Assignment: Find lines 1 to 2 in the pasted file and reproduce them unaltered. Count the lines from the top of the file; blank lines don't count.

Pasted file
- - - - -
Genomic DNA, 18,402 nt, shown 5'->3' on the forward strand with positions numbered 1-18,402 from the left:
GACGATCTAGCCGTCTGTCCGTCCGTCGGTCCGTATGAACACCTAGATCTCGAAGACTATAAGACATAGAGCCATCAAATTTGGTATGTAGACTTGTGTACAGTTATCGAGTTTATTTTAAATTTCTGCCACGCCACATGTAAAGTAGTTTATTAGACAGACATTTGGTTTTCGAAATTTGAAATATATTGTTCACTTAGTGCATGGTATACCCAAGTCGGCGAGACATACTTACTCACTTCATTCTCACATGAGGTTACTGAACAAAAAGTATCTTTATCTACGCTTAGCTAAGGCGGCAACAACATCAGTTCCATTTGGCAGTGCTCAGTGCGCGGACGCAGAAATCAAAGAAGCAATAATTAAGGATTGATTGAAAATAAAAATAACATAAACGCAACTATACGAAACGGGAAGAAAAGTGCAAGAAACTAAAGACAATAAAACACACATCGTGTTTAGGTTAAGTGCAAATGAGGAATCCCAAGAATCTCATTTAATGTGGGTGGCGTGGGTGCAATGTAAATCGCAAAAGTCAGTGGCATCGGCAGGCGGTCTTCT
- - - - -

Genomic DNA, 18,402 nt, shown 5'->3' on the forward strand with positions numbered 1-18,402 from the left:
GACGATCTAGCCGTCTGTCCGTCCGTCGGTCCGTATGAACACCTAGATCTCGAAGACTATAAGACATAGAGCCATCAAATTTGGTATGTAGACTTGTGTACAGTTATCGAGTTTATTTTAAATTTCTGCCACGCCACATGTAAAGTAGTTTATTAGACAGACATTTGGTTTTCGAAATTTGAAATATATTGTTCACTTAGTGCATGGTATACCCAAGTCGGCGAGACATACTTACTCACTTCATTCTCACATGAGGTTACTGAACAAAAAGTATCTTTATCTACGCTTAGCTAAGGCGGCAACAACATCAGTTCCATTTGGCAGTGCTCAGTGCGCGGACGCAGAAATCAAAGAAGCAATAATTAAGGATTGATTGAAAATAAAAATAACATAAACGCAACTATACGAAACGGGAAGAAAAGTGCAAGAAACTAAAGACAATAAAACACACATCGTGTTTAGGTTAAGTGCAAATGAGGAATCCCAAGAATCTCATTTAATGTGGGTGGCGTGGGTGCAATGTAAATCGCAAAAGTCAGTGGCATCGGCAGGCGGTCTTCT